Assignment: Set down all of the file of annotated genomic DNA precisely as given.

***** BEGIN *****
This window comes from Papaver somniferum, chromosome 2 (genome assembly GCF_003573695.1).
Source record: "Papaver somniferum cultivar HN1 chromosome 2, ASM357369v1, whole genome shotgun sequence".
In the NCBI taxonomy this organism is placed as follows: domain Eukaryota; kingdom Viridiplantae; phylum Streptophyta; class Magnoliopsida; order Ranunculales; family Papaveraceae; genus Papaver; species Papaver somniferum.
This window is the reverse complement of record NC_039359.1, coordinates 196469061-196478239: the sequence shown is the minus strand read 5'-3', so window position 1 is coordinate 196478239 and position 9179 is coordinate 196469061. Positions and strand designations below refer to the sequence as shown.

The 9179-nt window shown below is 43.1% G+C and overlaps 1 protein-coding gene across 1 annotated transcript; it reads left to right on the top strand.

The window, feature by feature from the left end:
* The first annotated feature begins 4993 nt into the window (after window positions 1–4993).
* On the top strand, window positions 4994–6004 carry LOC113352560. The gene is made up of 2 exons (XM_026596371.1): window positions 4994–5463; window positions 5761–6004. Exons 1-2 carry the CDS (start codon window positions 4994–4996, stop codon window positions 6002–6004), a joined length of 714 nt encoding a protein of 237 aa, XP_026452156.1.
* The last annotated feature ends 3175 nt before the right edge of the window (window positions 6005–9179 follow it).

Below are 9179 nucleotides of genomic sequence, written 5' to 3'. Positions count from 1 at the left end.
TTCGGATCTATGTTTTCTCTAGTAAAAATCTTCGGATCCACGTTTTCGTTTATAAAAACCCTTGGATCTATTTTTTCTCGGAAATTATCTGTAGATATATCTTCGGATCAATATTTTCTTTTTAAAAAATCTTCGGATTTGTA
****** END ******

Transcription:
This window comes from Papaver somniferum, chromosome 2 (genome assembly GCF_003573695.1).
Source record: "Papaver somniferum cultivar HN1 chromosome 2, ASM357369v1, whole genome shotgun sequence".
In the NCBI taxonomy this organism is placed as follows: domain Eukaryota; kingdom Viridiplantae; phylum Streptophyta; class Magnoliopsida; order Ranunculales; family Papaveraceae; genus Papaver; species Papaver somniferum.
This window is the reverse complement of record NC_039359.1, coordinates 196469061-196478239: the sequence shown is the minus strand read 5'-3', so window position 1 is coordinate 196478239 and position 9179 is coordinate 196469061. Positions and strand designations below refer to the sequence as shown.

The 9179-nt window shown below is 43.1% G+C and overlaps 1 protein-coding gene across 1 annotated transcript; it reads left to right on the top strand.

The window, feature by feature from the left end:
* The first annotated feature begins 4993 nt into the window (after window positions 1–4993).
* On the top strand, window positions 4994–6004 carry LOC113352560. The gene is made up of 2 exons (XM_026596371.1): window positions 4994–5463; window positions 5761–6004. Exons 1-2 carry the CDS (start codon window positions 4994–4996, stop codon window positions 6002–6004), a joined length of 714 nt encoding a protein of 237 aa, XP_026452156.1.
* The last annotated feature ends 3175 nt before the right edge of the window (window positions 6005–9179 follow it).

Below are 9179 nucleotides of genomic sequence, written 5' to 3'. Positions count from 1 at the left end.
TTCGGATCTATGTTTTCTCTAGTAAAAATCTTCGGATCCACGTTTTCGTTTATAAAAACCCTTGGATCTATTTTTTCTCGGAAATTATCTGTAGATATATCTTCGGATCAATATTTTCTTTTTAAAAAATCTTCGGATTTGTA